It is to be observed from the proceedings of 14.02.1994 that this witnesshad not been cross examined either by the 7th defendant or 8th defendant.However, after conclusion of examination-in-chief of that witness, casehad been fixed for judgment on 15.03.1994.
On a perusal of the impugned judgment it is found that the learnedJudge has stated (at page 128 of the brief) as follows :-
Sri Lanka Law Reports
(2005) 3 Sri L ft
As seen above, it has become crystal clear that the learned Judge hadtotally failed to investigate the title to the corpus. He has stated that althoughthere was a contest at the commencement, later as the case had beenconcluded only with the plaintiff’s evidence and since no evidence hadbeen led by the defendant, he was accepting the evidence given by theplaintiff and accordingly it was concluded that parlies should be entitled toundivided shares as in the judgment, (as appearing at page 128 of thebrief).
As evidenced by the proceedings before the learned District Judge afterraising points of contest, nowhere has it been recorded that the aforesaidcontest was settled and/or that there was no contest among the parties. Ithas to be further observed that there is nothing in the record to infer that asettlement was arrived upon. In those circumstances firstly the learnedDistrict Judge should have answered the points of contest after dueevaluation of the evidence available before Court. In this regard it would bepertinent to consider the decision in Cooray vs. Wijesuriyaf ’> where theCourt held thus:
“Section 25 of the Partition Act imposes on the Court theobligation to examine morefully the title of each party tothe action.”
In the instant case I conclude that the learned Judge has committed acardinal error by not investigating the title to the corpus. It is to be furthernoted that the learned Judge also has failed to answer the points of contestwhich had been admitted to trial. In the case of Dona Lucyhamy vsCicillinahamy(2> it was held by the Supreme Court to the following effect:
“Bare answers, without reasons to issues or points of contestraised in a trial are not in compliance with the requirements ofsection 187 of the Civil Procedure Code”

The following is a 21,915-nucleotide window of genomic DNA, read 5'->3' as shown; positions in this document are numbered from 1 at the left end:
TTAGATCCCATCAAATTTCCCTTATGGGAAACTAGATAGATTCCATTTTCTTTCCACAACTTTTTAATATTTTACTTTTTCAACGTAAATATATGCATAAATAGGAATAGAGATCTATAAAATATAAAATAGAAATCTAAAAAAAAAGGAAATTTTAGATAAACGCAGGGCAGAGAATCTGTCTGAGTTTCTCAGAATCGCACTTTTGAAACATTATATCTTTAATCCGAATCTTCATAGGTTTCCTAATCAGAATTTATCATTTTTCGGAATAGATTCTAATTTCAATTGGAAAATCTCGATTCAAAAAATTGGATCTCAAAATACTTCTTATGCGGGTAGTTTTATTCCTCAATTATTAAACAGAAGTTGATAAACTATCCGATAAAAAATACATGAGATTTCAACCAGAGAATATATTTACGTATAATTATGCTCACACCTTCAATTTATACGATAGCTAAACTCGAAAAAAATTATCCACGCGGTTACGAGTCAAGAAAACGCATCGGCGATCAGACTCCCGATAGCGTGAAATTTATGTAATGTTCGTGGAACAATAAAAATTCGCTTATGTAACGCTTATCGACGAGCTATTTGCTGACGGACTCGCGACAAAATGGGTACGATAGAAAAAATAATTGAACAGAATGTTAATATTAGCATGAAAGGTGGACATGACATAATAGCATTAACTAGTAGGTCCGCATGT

The above principle of law was followed by the Court of Appeal inWarnakula vs. Ram an i Jay a warden^ wherein it was held :
“Bare answers to issues without reasons are not in compliancewith the requirements of section 187 of the Civil ProcedureCode. The evidence germane to each issue must be reviewed
Sobanahamy vs Somadasa
or examined. The Judge must evaluate and consider the totalityof the evidence. Giving a short summary of the evidence of theparties and witnesses and stating that he prefers to accept theevidence of one party without giving reasons are insufficient.”
In the instant case the learned Judge has totally failed to answer any ofthe points of contest admitted to trial.
For the aforesaid reasons I conclude that the impugned judgment cannotbe allowed to stand and the judgment dated 15.03.1994 is hereby setaside. Although I am quite mindful of the inconveniences that would becaused to the parties by a trial de novo, I conclude that this Court is leftwith no alternative but to order a trial de novo. Accordingly the case isremitted to the District Court for a trial de novo and the learned DistrictJudge is hereby directed to conclude the same as expeditiously as possible.Parties to bear their own costs incurred in the lower court and here.
The Registrar of this Court is directed to forward the record in case No.2338/P to the respective District Court forthwith.
SOM AWANSA, J(P/CA). – / agree.
Trial de Novo Ordered.